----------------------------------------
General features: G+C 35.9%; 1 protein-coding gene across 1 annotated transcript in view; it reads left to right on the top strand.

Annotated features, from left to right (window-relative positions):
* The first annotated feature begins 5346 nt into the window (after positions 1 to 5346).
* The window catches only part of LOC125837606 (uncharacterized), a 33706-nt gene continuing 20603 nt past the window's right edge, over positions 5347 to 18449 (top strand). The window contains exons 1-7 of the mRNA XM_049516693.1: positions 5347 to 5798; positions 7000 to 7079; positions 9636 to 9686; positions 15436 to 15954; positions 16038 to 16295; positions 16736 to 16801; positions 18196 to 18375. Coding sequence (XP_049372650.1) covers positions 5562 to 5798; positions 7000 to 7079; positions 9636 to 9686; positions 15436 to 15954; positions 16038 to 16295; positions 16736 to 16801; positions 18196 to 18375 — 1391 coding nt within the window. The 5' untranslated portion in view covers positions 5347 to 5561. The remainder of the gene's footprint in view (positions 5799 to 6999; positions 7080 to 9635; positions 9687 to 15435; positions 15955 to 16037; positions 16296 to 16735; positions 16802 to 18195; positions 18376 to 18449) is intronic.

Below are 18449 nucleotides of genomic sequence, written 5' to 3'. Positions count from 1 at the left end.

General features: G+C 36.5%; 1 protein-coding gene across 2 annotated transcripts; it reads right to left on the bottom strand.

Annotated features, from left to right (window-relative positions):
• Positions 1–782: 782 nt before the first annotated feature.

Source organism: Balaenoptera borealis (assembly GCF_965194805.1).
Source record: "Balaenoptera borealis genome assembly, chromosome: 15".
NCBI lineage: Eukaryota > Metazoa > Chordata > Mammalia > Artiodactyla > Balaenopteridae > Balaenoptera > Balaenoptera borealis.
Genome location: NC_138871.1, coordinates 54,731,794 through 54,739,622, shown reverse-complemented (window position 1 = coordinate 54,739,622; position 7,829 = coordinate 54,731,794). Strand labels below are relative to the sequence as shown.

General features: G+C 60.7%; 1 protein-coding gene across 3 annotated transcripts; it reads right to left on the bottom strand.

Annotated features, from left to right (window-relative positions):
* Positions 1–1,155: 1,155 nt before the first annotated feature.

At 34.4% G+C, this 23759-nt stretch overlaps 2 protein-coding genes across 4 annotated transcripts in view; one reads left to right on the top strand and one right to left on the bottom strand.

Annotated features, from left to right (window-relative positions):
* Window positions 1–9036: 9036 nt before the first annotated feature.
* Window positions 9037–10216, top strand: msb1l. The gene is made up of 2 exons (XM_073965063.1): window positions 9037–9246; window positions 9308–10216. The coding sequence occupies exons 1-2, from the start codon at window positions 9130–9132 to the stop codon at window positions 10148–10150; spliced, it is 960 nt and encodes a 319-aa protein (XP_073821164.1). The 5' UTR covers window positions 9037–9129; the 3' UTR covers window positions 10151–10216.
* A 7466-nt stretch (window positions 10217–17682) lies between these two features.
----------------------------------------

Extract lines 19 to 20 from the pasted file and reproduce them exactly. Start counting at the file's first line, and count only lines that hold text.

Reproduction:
* Window positions 9037–10216, top strand: msb1l. The gene is made up of 2 exons (XM_073965063.1): window positions 9037–9246; window positions 9308–10216. The coding sequence occupies exons 1-2, from the start codon at window positions 9130–9132 to the stop codon at window positions 10148–10150; spliced, it is 960 nt and encodes a 319-aa protein (XP_073821164.1). The 5' UTR covers window positions 9037–9129; the 3' UTR covers window positions 10151–10216.
* A 7466-nt stretch (window positions 10217–17682) lies between these two features.